Pulsum Quadratum

Rhombic Shift Register

Complex shift register for algorithmic composition

0.6.0 - 18 April 2018

Available from VCVRack ($15)

requires VCVRack 0.6.x

The Rhombic Shift Register (RSR) is a four-voice, demuxing shift register for the VCVRack modular synthesis environment. The RSR consists of four looping “analog” shift registers whose inputs and outputs are switched via control voltage. By skillfully applying modulation, automatic variations upon source patterns may be generated. Using the Rhombic Shift Register with a sequenced melody allows you to design complex arabesque patterns and arpeggiations. On the other hand, you need not need not use a sequencer or keyboard to play the RSR. Good results have been obtained with quantized stepped and random voltages, feedback patches and other unconventional sources. Commonly termed “West coast synthesis”

Shift Registers

The Rhombic Shift Register has four independent shift registersFamiliarity with basic analog shift register operation will help comprehension of this document., denoted lanes. Each lane has two channels. The left-hand channel is intended for a pitch CV, for generating a melody. The right-hand channel may be utilized for a secondary modulation, or a pattern of gates.

Each lane has two parameters associated with it. The left-hand lane slider determines the length of the shift register. In the fully lowered position, there are 16 stages. The right-hand slider moves the location of the tap or output. If the right tap value is greater than the left length value, the tap will be set to the last stage of the lane. Independent values for the tap position and the lane length will be useful when utilizing the looping feature. In short:


Each lane has a pair of outputs, the left corresponds to CV1, the right corresponds to CV2 with some logic applied. See Modes

Lane Selection Blocks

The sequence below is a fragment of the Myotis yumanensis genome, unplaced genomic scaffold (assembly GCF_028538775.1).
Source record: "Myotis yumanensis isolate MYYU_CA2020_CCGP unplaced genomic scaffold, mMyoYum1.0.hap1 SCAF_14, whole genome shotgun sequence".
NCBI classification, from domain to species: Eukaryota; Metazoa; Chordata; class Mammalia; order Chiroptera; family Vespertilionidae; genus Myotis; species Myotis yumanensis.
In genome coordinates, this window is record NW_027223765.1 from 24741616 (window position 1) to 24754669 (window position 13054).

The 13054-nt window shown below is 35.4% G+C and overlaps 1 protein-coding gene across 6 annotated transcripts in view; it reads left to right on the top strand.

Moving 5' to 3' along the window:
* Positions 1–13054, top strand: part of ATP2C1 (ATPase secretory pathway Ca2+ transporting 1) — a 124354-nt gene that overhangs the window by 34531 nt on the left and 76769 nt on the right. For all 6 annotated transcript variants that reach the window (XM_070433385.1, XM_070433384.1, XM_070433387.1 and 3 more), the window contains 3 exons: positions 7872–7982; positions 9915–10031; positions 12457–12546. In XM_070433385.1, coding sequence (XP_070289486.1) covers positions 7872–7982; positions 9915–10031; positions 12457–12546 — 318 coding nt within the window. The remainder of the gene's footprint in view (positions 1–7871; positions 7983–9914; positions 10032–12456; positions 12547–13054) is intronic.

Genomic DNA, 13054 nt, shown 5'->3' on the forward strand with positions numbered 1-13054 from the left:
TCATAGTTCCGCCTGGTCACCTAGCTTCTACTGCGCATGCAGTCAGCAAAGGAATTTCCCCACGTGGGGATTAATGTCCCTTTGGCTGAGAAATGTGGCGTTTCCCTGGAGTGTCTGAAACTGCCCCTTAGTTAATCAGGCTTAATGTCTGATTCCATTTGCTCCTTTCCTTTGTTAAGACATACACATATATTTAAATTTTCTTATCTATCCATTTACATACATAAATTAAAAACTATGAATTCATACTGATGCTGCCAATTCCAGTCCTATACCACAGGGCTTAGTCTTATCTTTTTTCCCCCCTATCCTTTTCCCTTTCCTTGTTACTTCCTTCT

Below the primary CV inputs there are two lane selection blocksOther modules with a similar control scheme include Make Noise RxMx, Verbos Pan and Scan, & Toppobrillo Mixiplexer. blocks, for the lane inputs and outputs respectively. By adjusting the position of these knobs and applying modulation, you may control which lanes are receiving input and which lanes are outputting. The state of each lane and its activity are indicated by the LEDs above and below each channel.

When neither the input the output nor the input of a lane is active, a clock trigger will not cause the state of a lane to change. This functionality may change in future revisions to be controlled by a panel switch.

When the input for a lane is disabled but the output is enabled, a clock pulse will advance the pattern normally, but the memory cell of the lane e.g. the cell at the position pointed to by tap will be copied into the input, causing looping.

Normal output and looping output correspond to magenta and amber LEDs respectively. The top block of LEDs only illuminate for activity momentarily; the bottom remain illuminated as long as a lane keepings sounding a note. Generally, corresponding to the pulse width of the input clock.

By passing the width control counterclockwise, past 12 o’clock, Or by applying modulation such that the summed width voltage is negative. we engage inverted channel width. By doing so, the channel with grows inwards from the outer channels towards the center point.


The CV2 channel has three modes accessible from the panel switch:

Gate mode triggers a 10-volt gate if the value in the CV channel is high. The value at CV1 will only change if CV2 is high.

When CV2 is normalled to the clock input, the CV2 channels will generate short trigger pulses instead of gates & CV1 will always update. You may think of gate mode with normalling as a fourth mode - trigger mode.

Velocity mode outputs the stored CV while the input clock is high. This is useful for generating a variable height modulation envelope with a slew limiter. The Slew Limiter and Rampage modules from Befaco are good candidates for this application in VCVRack. The value at CV1 will only change if CV2 is high.

CV mode causes the right channel to operate identically to the left-hand channel. This is useful for encoding a timbre parameter. Both channels will update when the shift register advances.


CV2 and clock inputs are bidirectionally normalled to each other. Width and center modulation inputs are normalled downwards from the input block to the output block.


I’ve compiled a few demos from the development process.

Design Notes

Although the module takes inspiration from a number of existing designs, the overall scheme is novel to the best of my knowledge. The visual design attempts to draw on elements from Digital Equipment Corporation’s 1970s era minicomputer The color elements in this module are based on the PDP 11. An interested reader may note that the PDP 11/20 also featured ASRs. consoles.